Every day is different and I never know in the mornings what will occur in the day. One day it may be working with the researchers at Duke, another it may be handing a crisis situation that is occurring, or helping the nurses manage a symptom need. Knowing the impact we have upon the many patients that we care for and always asking “how do we raise the bar?” And finally, working with a team of dedicated professionals who hold each other accountable to be the best we can be.

 

If you could tell us one thing we do not know about Four Seasons, what would it be?

 

Four Seasons has an active research department that is contributing to the field of hospice and palliative medicine so that we can understand best practices and ultimately improve patient outcomes. We work closely with Duke and UNC and have collaboratively developed a quality tool to help measure symptoms, advance care planning, psychosocial, and spiritual distress. Information is stored in a large database where we can analyze and gain a better understanding of the needs of our patients and families. We are currently developing educational interventions and will test the impact of these on patients who are dealing with symptoms such as pain and shortness of breath. We are continuing to ask the question, “how can we improve care for those suffering with serious illnesses?”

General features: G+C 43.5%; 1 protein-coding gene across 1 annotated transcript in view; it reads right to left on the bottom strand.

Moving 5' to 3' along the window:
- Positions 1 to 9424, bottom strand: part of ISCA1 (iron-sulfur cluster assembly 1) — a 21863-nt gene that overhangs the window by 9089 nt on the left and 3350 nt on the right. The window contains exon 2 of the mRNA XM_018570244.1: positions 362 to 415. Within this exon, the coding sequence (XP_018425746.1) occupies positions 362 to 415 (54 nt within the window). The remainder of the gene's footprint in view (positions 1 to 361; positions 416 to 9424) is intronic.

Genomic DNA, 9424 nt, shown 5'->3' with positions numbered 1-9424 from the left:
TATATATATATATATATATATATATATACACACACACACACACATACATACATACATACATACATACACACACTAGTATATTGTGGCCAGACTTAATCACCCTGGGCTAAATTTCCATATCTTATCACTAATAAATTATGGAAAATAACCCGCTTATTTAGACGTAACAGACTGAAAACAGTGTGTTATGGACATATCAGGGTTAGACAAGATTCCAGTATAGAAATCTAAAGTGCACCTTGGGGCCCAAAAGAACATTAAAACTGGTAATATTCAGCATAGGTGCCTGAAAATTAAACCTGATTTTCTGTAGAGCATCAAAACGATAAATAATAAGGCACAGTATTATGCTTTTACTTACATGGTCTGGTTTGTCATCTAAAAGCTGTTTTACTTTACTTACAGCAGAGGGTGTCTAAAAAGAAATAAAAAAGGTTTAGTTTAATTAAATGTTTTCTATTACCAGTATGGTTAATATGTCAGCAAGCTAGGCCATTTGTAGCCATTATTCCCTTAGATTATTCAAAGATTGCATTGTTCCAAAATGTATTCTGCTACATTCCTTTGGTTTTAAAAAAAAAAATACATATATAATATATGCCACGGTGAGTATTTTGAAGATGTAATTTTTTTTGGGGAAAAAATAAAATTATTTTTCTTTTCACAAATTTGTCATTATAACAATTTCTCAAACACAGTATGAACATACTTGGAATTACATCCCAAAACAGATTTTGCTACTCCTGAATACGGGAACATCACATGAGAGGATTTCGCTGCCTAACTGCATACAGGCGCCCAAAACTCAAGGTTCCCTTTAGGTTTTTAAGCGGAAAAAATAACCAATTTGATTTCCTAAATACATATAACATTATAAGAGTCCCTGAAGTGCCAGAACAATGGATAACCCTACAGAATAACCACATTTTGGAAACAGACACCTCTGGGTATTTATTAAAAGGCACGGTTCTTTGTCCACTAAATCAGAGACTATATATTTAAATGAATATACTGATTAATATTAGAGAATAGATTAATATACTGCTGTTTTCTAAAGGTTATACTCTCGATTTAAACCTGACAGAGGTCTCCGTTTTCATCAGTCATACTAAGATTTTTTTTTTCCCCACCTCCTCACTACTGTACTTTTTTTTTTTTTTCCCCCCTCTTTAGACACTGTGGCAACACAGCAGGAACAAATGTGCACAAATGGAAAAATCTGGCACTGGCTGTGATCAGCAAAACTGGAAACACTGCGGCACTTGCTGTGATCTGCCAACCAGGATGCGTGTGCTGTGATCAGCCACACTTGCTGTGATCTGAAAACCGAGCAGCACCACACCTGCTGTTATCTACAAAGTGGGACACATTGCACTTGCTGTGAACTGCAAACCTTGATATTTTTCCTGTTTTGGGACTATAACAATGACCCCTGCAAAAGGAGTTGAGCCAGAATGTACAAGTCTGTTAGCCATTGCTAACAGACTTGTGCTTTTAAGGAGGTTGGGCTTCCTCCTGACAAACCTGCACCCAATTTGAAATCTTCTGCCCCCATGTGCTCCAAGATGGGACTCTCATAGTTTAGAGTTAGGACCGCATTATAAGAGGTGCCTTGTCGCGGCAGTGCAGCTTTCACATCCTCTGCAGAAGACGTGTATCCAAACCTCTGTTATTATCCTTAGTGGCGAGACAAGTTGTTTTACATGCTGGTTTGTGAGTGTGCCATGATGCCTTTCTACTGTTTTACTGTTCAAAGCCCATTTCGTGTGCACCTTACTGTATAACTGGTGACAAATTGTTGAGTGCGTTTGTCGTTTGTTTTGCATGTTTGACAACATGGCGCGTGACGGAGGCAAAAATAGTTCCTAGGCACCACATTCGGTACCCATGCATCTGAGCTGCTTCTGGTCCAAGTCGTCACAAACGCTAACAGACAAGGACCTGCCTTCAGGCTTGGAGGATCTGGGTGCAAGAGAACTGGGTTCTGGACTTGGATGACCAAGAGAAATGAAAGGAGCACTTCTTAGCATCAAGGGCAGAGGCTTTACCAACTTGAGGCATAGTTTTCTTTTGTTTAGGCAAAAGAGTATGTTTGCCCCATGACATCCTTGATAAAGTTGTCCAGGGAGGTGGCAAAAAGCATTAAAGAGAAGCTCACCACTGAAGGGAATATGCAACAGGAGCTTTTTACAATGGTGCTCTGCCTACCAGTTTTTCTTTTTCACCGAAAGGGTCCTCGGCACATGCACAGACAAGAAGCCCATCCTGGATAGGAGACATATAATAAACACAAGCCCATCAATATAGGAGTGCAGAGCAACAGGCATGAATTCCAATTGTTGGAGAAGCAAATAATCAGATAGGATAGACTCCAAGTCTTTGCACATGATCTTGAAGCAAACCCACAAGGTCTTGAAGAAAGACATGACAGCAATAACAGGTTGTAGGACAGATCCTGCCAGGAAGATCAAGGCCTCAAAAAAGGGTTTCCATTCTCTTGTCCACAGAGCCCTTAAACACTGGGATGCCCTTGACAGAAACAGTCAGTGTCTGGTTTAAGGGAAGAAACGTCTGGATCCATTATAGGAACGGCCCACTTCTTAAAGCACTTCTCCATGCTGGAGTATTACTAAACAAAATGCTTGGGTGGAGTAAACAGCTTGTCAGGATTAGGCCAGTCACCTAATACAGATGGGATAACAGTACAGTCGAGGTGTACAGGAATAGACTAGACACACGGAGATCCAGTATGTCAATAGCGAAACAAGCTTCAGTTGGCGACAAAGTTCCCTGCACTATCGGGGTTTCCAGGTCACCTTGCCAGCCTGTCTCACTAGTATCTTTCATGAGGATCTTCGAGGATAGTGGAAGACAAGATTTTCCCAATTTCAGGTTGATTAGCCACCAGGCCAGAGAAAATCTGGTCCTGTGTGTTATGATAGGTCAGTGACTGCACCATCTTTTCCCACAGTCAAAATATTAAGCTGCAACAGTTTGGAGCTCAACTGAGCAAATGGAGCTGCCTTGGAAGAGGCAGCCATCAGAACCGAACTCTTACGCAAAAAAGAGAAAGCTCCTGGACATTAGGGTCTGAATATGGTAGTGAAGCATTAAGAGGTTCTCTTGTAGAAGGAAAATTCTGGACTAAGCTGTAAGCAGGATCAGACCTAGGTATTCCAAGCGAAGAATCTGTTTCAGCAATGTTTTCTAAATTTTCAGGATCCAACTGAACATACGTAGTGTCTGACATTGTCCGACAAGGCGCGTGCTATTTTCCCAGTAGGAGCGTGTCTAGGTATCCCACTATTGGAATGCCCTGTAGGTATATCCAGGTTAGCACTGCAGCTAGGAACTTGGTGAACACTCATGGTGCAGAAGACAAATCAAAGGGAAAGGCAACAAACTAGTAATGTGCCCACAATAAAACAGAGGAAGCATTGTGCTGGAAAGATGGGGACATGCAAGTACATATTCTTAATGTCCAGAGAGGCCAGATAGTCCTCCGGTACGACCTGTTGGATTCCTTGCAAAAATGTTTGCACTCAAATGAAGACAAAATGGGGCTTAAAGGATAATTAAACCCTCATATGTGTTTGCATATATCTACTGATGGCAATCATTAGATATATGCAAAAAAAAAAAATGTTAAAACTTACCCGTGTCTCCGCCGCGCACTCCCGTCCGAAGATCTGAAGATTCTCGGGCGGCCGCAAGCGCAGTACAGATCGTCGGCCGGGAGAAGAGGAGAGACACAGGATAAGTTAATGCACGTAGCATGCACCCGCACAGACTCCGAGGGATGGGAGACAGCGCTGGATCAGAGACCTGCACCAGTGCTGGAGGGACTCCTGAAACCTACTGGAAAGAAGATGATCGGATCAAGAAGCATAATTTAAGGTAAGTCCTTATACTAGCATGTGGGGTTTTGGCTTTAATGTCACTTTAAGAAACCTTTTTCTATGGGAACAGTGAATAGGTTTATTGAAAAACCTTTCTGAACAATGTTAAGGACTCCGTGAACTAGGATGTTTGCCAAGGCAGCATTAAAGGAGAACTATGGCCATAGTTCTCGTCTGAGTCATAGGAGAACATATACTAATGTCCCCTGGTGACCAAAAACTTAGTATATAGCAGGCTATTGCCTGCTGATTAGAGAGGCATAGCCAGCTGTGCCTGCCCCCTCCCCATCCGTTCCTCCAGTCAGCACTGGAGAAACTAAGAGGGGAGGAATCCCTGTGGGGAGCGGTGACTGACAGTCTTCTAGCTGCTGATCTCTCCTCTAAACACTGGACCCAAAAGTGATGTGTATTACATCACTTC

Joyce Mason, RN

Joyce Mason, RN

WNC Woman: What inspires you about your work?

 

Joyce Mason, RN, Clinical Director of Elizabeth House: The incredible honor to serve patients and their families at one of the most difficult times in their lives.

 

What is the biggest challenge you face each day in your career?

 

Blending compassion, objectivity, professional knowledge in such a way that all of our patients, families and team members are served with the highest possible level of grace and competence.

 

What do you want to leave behind when you step away from Four Seasons?

 

A competent, compassionate team who will carry on the mission of Four Seasons.

 

What lead you to work with hospice? Four Seasons?

 

I worked with a Hospice organization in Indiana 25 years ago and loved the opportunity to serve the patients and their families. After that I worked in organ donation, community wellness and trauma. As I entered the last 10 of a 50-year career in nursing, I knew I wanted it to be with Hospice. Four Seasons is the leading end-of-life provider in the area, so here I am.

 

Where do you see the future of hospice in ten years? Twenty?